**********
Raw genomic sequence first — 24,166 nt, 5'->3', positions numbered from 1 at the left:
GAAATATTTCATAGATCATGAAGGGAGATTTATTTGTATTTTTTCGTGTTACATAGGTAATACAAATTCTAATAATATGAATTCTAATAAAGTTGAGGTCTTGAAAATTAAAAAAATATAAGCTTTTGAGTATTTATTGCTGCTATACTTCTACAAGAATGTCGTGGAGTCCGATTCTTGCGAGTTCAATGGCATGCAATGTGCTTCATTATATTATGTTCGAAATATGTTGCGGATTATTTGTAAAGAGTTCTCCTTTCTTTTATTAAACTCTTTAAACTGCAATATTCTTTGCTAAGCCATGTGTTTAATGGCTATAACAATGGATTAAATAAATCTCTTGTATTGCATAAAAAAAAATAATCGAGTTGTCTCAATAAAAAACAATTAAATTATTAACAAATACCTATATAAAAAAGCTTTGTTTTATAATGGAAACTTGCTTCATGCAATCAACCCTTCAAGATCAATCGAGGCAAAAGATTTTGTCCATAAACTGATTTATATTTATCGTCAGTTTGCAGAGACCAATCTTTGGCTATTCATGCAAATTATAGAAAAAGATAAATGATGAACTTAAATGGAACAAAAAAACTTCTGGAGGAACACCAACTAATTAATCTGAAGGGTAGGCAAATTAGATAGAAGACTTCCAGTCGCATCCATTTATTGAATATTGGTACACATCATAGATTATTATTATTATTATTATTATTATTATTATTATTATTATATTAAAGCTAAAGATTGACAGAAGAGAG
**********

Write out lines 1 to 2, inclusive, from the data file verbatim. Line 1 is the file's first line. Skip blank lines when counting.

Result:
Raw genomic sequence first — 24,166 nt, 5'->3', positions numbered from 1 at the left:
GAAATATTTCATAGATCATGAAGGGAGATTTATTTGTATTTTTTCGTGTTACATAGGTAATACAAATTCTAATAATATGAATTCTAATAAAGTTGAGGTCTTGAAAATTAAAAAAATATAAGCTTTTGAGTATTTATTGCTGCTATACTTCTACAAGAATGTCGTGGAGTCCGATTCTTGCGAGTTCAATGGCATGCAATGTGCTTCATTATATTATGTTCGAAATATGTTGCGGATTATTTGTAAAGAGTTCTCCTTTCTTTTATTAAACTCTTTAAACTGCAATATTCTTTGCTAAGCCATGTGTTTAATGGCTATAACAATGGATTAAATAAATCTCTTGTATTGCATAAAAAAAAATAATCGAGTTGTCTCAATAAAAAACAATTAAATTATTAACAAATACCTATATAAAAAAGCTTTGTTTTATAATGGAAACTTGCTTCATGCAATCAACCCTTCAAGATCAATCGAGGCAAAAGATTTTGTCCATAAACTGATTTATATTTATCGTCAGTTTGCAGAGACCAATCTTTGGCTATTCATGCAAATTATAGAAAAAGATAAATGATGAACTTAAATGGAACAAAAAAACTTCTGGAGGAACACCAACTAATTAATCTGAAGGGTAGGCAAATTAGATAGAAGACTTCCAGTCGCATCCATTTATTGAATATTGGTACACATCATAGATTATTATTATTATTATTATTATTATTATTATTATTATTATATTAAAGCTAAAGATTGACAGAAGAGAG